Last updated: 8 November 2006

Some ETX users have sent me examples of their astrophotography. If you have some examples you would like included here please send me a description of how you made the astrophotos and a copy of the images as GIF or JPEG files (due to internet email gateway issues, please send only one image file per message). Send to Alternatively, if you have created your own web page with your examples please let me know and I'll include a link to your site.

Submitted by: Rick Stankiewicz ( [8 Nov 06]
This past month in Southern Ontario has not been the greatest for nighttime views, so trying to view Comet Swan has been trying. October 30th was an exception. I knew this new comet was low in the northwestern sky and heading to the constellation of Hercules, but to get a clear night and to find it was still there was a real bonus. The evening was not ideal, due to a light polluted sky from my location south of Peterborough and a moon that was just past the first quarter, but I decided to try and record what I saw. I mounted my Canon Ftb piggy back on my Meade ETX-90 and loaded with 800 ASA print film, I recorded images with 2 to 3 minute exposures. Using a 135mm lense I was just able to fit the "keystone" of Hercules in the frame. The attached image shows not only shows Comet Swan in the lower left of the frame (next to Epsilon Herculis, mag. 3.9), but M13 (mag. 5.0) is quite visible to the upper right. You can sure see why Messier (or anyone else for that matter) would confuse this globular cluster for a comet. In this case, Comet Swan is about the same magnitude and diameter in the eyepiece as the famous cluster. However, Comet Swan having just reached its closest approach to earth on October 26th at 1 Astronomical Unit (distance from the sun to the earth) is a lot closer than M13 is at 23,000 light-years away. Comet Swan does not exhibit its long filamentous tail in this image (nor was it visible in my eyepiece), but the green glow sets it apart from the whiter colour of the stars, including M13's 300,000 star cluster. Not a perfect night, but better than we have had for sometime and well worth the wait.
Submitted by: [8 Nov 06]
First attempt ever at autoguiding. Somewhat successful as you will notice in the two images. Tracked the comet well across the sky. Of course that is why the background stars are blurred. Final color image shows slight hint of the tail. The red file fits in jpeg shows more of the comet's tail. Twenty one 30 second exposures automatically stacked by autostar suite. Thanks for looking.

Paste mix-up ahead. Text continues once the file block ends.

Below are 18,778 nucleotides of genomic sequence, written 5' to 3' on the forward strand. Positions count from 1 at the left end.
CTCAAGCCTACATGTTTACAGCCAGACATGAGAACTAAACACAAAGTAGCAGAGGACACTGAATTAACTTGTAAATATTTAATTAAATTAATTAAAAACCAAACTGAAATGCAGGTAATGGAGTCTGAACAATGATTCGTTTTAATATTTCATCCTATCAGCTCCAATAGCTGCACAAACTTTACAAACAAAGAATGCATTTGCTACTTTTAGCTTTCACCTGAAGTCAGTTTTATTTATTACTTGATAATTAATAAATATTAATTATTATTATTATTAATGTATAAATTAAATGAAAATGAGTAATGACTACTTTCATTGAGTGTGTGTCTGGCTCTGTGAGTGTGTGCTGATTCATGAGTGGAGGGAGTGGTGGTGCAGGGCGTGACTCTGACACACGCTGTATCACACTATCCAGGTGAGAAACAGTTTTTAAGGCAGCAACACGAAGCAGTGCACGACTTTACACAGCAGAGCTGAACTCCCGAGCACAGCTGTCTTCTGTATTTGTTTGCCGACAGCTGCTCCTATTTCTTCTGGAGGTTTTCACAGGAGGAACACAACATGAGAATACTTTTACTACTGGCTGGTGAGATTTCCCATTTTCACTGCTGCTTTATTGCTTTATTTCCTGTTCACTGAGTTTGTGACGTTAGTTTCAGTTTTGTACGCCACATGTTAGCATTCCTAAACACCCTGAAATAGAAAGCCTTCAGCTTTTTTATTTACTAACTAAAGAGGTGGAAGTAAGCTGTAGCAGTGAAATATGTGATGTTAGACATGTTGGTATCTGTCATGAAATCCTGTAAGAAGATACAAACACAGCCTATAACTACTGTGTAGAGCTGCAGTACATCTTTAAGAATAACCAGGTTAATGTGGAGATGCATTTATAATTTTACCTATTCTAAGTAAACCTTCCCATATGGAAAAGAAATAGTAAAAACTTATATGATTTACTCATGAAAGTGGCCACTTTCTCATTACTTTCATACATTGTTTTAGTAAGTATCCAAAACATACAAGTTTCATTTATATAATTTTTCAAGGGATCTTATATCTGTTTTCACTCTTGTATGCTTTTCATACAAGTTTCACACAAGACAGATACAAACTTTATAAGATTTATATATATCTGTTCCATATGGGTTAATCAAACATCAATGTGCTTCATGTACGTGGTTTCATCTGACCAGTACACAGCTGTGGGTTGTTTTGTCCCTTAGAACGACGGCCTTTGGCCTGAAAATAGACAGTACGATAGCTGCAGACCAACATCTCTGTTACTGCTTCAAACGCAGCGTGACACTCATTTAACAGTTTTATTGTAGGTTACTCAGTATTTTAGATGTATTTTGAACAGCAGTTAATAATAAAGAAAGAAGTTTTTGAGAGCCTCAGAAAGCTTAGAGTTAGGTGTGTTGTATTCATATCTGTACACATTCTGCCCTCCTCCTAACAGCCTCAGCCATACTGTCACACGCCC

photo photo
Submitted by: [28 Oct 06]
I took the chance of yesterday's clear evening for a look at comet Swan, C2006/M4, which - surprisingly - was brighter than expected. Starting on my way home from work I stopped to look at it with a 10x25 binocular in twilight. Swan could easily be seen with it as a 'nebulosity' very similar to closeby M13, but brighter. To be honest the first time I aimed the binocular towards Hercules I thought to see M13 - when it was Swan...
At home I quickly put my ETX-70AT onto the tripod, grabbed the scope with one hand and my computer/camera bag withn the other one and went outside into the garden. I did a quick and dirty one-star alignment and was ready to go in less than 15 minutes of time (that's ONE reason why I like this little scope)
The comet showed a bright nucleus and large coma in the 25mm ocular. Interesting color - very greenish. No tail was visible from my location (would have needed OO-skies...) This shot is a 50x6s exposure with ToUCam SC1 at prime focus, 2006-10-26, 20:10 local time.
Submitted by: Tim Wood ( [28 Oct 06]
Here is a picture of comet Swan taken with a Canon digital Rebel camera piggybacked on top of my ETX-125. I have OVER enhanced this picture to try and bring out the detail of the comet's tail, which is barley visible.
Here is a picture of comet Swan taken with a Canon digital Rebel camera piggybacked on top of my ETX-125. I stacked 21 exposures and selected a star to align the exposures. Of course, this made the comet show movement.
Here is a picture of comet Swan taken with my ETX-125 using the DSI-C camera with a 0.3 focal reducer. It basically just shows the nucleus of the comet with no tail. What was interesting when I took this picture, I also had my Canon digital Rebel camera piggybacked on top of the ETX and I could not spot the comet in any of the Canon exposures. I even took 2-3 minute exposures and could find no trace. Both the DSI-C and Canon were aligned well and it was a reasonably dark site. Of course I got some nice exposures of stars!
Submitted by: Job Geheniau ( [18 Oct 06]
Comet Swan with ETX90.
And here one to see this fast movement of Comet Swan.
Submitted by: Tim Wood ( [8 Sep 06]
Long time reader, first time poster. And dittos to all the wonderful comments about your site and the efforts you put forth. I purchased my ETX-125 UHTC from OPT in February 06. I had also purchased the LPI and then shortly thereafter, the DSI-C. I have read many great tips and tricks from your site and also purchased a number of astronomy books to forward my new hobby. Of course, astrophotography is quite a challenge, but is also rewarding too. I've got the basics figured out, but still need to get deeper in to image processing. I will continue to use your site to sharpen my (very dull) skills.

Return to the top of this page.

See Comet photos from 2005 at the Guest Astrophotography - Comets page.

See Comet photos from 2004 at the Guest Astrophotography - Comets page.

See Comet photos from 2003 at the Guest Astrophotography - Comets page.

See Comet photos from 2002 at the Guest Astrophotography - Comets page.

See Comet photos from 2001 at the Guest Astrophotography - Comets page.

See Comet Hale-Bopp photos at the Guest Astrophotography - Comet Hale-Bopp page.

Go back to my ETX Home Page.

Copyright ©2006 Michael L. Weasner /
Submittals Copyright © 2006 by the Submitter